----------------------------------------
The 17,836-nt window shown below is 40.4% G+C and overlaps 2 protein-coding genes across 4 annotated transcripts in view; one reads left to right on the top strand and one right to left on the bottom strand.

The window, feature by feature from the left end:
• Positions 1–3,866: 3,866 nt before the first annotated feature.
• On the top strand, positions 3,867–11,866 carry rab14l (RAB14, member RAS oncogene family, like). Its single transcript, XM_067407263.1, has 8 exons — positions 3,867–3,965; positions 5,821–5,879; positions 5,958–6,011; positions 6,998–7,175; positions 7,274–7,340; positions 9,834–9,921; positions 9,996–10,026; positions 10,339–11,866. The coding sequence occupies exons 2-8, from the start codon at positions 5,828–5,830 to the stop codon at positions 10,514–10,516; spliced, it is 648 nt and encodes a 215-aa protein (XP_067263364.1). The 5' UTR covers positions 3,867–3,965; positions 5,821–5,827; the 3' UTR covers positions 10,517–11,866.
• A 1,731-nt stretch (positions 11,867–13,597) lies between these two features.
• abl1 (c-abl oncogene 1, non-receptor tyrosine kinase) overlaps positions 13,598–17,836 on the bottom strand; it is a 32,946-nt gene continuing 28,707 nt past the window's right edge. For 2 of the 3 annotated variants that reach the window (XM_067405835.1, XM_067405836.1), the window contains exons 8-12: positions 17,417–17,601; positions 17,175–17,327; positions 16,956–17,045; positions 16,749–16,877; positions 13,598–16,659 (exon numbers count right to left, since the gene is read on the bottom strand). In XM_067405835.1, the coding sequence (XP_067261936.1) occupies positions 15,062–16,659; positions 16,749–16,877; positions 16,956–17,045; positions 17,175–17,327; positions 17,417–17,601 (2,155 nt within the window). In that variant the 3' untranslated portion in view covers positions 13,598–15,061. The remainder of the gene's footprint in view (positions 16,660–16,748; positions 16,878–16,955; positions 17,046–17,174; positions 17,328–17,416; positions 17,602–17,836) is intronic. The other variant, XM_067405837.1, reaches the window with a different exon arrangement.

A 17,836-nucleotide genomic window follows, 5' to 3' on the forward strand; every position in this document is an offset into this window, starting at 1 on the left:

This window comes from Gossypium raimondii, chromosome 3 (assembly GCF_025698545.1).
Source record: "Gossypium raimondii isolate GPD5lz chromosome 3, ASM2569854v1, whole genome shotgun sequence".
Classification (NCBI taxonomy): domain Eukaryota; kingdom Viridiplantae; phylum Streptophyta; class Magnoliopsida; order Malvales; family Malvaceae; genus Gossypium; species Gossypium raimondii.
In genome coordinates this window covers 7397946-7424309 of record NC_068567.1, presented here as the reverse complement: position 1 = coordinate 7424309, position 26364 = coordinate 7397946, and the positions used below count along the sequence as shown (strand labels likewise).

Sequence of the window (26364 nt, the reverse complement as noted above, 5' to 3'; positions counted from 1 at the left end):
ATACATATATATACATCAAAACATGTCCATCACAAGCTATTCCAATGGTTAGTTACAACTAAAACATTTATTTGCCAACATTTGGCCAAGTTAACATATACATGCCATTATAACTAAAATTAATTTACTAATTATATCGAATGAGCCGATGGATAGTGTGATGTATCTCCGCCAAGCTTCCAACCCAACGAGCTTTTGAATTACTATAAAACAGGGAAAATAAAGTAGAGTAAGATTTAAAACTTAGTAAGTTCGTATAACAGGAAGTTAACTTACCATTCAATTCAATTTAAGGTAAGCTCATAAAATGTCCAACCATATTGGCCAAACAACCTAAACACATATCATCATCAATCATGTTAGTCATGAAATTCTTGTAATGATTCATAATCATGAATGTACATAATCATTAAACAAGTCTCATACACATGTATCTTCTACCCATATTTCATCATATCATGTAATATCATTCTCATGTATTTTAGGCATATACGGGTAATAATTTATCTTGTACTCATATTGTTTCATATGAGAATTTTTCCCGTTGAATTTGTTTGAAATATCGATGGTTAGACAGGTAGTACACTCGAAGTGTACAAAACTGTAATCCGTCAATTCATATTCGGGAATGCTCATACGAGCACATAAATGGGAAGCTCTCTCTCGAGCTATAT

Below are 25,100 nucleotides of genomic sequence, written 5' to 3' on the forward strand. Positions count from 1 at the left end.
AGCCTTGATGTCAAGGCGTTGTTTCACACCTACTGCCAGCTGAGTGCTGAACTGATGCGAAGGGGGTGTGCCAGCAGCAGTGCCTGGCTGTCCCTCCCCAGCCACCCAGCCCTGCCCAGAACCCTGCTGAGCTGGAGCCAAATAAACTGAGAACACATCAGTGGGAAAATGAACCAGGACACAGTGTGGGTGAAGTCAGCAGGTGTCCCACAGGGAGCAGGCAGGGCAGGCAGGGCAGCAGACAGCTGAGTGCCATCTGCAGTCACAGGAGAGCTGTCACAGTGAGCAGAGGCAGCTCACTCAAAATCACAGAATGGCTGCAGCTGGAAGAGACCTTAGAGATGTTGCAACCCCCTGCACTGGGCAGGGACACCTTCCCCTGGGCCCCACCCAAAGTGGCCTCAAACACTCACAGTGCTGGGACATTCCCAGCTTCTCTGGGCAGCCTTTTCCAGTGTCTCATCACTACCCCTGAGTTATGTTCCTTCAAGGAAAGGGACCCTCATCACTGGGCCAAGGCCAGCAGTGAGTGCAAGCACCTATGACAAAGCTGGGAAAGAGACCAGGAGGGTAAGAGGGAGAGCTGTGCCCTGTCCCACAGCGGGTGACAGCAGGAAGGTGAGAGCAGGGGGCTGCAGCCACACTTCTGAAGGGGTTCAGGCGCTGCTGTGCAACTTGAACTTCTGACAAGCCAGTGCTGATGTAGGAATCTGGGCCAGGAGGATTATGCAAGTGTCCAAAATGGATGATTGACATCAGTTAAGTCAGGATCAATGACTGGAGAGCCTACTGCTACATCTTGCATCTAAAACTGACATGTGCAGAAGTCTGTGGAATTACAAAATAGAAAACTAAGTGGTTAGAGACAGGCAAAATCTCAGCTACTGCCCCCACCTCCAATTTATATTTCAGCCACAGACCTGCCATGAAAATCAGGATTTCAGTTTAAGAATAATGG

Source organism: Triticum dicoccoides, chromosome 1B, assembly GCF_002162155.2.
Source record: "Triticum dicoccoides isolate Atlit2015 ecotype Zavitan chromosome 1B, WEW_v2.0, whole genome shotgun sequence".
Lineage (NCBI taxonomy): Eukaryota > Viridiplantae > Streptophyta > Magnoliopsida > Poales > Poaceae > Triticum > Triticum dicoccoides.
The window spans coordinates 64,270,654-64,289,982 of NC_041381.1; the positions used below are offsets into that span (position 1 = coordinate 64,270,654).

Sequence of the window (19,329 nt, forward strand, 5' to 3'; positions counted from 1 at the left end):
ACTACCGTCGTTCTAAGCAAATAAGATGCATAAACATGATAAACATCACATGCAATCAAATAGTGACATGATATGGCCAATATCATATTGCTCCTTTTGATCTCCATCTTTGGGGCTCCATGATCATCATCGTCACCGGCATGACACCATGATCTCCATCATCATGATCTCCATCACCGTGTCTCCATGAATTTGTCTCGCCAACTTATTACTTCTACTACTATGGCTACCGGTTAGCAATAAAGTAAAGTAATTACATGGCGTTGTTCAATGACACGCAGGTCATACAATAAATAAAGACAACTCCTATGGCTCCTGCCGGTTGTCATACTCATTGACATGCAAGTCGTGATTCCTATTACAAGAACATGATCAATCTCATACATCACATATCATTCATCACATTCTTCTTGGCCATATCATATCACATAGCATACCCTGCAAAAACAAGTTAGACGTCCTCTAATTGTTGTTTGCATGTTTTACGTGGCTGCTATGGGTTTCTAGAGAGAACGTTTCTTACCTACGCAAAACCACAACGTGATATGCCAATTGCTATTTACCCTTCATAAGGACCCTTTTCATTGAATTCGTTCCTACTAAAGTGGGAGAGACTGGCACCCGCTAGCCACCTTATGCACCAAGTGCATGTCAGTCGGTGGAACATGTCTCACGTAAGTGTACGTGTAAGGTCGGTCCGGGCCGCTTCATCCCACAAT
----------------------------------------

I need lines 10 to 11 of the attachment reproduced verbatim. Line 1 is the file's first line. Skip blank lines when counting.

Classification (NCBI taxonomy): domain Eukaryota; kingdom Viridiplantae; phylum Streptophyta; class Magnoliopsida; order Malvales; family Malvaceae; genus Gossypium; species Gossypium raimondii.
In genome coordinates this window covers 7397946-7424309 of record NC_068567.1, presented here as the reverse complement: position 1 = coordinate 7424309, position 26364 = coordinate 7397946, and the positions used below count along the sequence as shown (strand labels likewise).